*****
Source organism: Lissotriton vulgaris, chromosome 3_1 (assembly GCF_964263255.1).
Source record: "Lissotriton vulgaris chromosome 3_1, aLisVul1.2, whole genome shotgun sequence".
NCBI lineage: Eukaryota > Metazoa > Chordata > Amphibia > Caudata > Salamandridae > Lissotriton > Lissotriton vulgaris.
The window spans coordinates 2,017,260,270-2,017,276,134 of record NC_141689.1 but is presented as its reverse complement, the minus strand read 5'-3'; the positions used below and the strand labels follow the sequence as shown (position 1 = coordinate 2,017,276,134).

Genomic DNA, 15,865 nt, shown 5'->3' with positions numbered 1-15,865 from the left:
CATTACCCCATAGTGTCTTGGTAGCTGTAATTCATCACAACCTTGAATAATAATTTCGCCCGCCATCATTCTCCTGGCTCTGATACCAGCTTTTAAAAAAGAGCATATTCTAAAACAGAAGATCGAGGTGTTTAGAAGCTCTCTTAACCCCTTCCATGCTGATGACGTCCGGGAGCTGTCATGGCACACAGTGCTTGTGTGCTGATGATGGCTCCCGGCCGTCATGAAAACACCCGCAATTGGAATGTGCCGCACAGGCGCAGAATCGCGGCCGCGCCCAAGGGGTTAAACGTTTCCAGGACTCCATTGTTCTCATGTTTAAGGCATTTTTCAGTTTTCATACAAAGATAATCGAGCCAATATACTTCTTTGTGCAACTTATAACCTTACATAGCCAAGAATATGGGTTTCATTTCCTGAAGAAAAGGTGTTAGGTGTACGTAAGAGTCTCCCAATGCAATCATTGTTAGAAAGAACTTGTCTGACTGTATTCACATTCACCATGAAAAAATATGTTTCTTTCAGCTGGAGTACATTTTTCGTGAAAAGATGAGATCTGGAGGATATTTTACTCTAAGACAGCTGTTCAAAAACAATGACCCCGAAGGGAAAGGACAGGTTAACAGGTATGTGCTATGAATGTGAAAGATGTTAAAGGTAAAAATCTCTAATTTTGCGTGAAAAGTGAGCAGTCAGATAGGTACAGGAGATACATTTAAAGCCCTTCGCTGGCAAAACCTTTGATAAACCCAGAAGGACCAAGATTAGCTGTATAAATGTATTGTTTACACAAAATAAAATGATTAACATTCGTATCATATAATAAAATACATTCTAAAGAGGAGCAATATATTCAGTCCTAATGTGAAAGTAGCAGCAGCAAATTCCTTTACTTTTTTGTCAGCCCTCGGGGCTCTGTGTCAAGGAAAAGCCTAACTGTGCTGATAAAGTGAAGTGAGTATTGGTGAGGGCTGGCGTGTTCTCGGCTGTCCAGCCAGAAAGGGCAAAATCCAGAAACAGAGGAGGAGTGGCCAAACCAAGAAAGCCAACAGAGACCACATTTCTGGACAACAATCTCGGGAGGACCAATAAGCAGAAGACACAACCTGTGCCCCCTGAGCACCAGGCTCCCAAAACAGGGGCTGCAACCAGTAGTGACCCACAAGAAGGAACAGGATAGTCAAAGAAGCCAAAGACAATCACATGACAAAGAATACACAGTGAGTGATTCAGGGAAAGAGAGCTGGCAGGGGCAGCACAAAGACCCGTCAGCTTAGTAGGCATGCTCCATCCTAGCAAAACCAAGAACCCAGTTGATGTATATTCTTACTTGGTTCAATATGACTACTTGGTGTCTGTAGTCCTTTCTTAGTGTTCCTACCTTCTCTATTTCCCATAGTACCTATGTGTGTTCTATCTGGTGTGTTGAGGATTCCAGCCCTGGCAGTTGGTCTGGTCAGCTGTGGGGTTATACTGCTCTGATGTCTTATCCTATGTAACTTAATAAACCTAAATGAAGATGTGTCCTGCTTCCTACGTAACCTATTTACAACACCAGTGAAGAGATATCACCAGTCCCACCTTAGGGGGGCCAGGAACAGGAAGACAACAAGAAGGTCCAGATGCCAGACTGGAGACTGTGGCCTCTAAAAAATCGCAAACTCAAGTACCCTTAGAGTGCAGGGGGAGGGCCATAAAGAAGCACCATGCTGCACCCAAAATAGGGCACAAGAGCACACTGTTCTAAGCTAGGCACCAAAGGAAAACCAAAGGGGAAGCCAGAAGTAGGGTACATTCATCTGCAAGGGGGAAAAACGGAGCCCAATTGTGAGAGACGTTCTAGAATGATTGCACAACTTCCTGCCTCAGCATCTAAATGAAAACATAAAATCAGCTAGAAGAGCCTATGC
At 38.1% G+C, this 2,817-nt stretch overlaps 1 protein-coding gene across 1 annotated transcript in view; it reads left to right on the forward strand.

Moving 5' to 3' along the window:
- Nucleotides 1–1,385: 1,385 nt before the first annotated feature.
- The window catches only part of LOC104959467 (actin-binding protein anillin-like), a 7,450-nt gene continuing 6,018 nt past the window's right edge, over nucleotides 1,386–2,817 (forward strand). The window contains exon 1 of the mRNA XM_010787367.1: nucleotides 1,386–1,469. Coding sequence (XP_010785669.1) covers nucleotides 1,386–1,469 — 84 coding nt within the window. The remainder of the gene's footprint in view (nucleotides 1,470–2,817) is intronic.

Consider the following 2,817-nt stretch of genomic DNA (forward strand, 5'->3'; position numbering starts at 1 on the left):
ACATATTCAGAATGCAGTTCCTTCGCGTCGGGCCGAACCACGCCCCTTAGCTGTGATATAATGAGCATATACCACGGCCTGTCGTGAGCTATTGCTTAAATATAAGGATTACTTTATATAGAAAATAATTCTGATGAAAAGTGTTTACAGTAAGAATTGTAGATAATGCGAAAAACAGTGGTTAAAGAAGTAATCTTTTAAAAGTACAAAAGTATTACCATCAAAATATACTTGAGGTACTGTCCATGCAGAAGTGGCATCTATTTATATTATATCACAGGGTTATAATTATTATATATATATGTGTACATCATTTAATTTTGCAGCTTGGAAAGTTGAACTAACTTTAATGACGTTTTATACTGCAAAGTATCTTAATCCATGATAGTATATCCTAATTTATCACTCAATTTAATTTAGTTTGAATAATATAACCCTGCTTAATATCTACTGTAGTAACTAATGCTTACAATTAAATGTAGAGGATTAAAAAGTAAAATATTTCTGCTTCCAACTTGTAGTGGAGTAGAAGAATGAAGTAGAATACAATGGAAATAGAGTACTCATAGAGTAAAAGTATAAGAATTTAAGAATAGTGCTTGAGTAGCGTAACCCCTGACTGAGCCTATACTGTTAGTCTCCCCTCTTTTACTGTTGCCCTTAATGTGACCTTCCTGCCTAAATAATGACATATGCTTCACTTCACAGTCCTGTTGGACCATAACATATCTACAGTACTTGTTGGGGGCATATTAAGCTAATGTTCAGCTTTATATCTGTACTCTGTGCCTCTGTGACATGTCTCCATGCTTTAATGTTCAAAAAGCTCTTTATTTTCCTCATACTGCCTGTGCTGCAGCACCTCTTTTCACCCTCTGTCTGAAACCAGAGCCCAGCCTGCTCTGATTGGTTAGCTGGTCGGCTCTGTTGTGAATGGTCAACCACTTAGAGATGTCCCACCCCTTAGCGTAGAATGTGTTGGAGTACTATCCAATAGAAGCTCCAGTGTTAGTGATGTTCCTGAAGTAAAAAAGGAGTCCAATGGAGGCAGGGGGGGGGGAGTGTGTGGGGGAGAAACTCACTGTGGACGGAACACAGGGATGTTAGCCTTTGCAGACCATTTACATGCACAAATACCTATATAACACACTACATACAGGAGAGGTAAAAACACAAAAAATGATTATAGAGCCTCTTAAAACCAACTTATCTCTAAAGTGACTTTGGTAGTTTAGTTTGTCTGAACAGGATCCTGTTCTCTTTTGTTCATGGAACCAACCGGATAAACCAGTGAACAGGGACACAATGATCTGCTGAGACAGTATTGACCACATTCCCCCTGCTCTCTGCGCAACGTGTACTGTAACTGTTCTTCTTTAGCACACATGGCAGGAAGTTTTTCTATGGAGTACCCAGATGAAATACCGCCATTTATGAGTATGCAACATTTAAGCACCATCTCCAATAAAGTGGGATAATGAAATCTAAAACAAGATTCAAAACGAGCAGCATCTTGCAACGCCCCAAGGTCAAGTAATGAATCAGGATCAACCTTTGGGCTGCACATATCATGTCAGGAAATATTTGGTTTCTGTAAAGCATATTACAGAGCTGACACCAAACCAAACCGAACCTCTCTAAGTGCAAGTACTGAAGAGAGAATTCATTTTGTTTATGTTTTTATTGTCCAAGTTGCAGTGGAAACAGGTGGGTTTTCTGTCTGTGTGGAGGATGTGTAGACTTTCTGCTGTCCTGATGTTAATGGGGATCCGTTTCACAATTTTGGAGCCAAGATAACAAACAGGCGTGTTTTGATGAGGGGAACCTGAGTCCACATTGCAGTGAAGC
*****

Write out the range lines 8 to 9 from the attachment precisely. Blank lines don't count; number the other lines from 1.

Moving 5' to 3' along the window:
- Nucleotides 1–1,385: 1,385 nt before the first annotated feature.